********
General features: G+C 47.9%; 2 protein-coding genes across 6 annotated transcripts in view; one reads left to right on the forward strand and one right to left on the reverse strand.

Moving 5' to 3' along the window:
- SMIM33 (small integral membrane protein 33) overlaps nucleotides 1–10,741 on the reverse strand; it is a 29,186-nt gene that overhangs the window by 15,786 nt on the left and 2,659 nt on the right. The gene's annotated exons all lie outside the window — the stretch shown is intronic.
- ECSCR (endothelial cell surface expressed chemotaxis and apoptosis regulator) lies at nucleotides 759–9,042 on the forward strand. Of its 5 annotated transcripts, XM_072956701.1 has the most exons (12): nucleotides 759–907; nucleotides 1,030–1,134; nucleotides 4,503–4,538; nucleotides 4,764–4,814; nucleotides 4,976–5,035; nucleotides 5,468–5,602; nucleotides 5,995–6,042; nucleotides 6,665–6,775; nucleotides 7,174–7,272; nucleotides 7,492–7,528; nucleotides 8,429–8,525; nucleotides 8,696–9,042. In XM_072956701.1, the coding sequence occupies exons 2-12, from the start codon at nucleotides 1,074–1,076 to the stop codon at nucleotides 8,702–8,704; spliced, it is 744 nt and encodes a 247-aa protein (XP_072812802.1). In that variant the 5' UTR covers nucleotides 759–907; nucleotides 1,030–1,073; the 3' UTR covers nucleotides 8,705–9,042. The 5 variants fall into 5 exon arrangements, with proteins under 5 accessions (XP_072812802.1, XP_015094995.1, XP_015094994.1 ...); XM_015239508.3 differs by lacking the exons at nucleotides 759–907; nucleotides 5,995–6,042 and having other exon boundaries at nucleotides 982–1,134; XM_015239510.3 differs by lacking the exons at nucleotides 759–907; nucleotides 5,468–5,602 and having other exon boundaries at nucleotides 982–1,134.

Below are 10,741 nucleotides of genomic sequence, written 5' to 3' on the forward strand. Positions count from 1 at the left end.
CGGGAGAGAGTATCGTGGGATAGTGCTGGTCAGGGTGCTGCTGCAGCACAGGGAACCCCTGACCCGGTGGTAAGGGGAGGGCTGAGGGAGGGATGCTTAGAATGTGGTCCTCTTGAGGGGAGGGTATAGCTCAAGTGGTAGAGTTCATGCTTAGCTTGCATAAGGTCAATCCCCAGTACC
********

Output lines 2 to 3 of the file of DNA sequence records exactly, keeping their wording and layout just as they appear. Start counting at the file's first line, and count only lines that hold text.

Moving 5' to 3' along the window:
- SMIM33 (small integral membrane protein 33) overlaps nucleotides 1–10,741 on the reverse strand; it is a 29,186-nt gene that overhangs the window by 15,786 nt on the left and 2,659 nt on the right. The gene's annotated exons all lie outside the window — the stretch shown is intronic.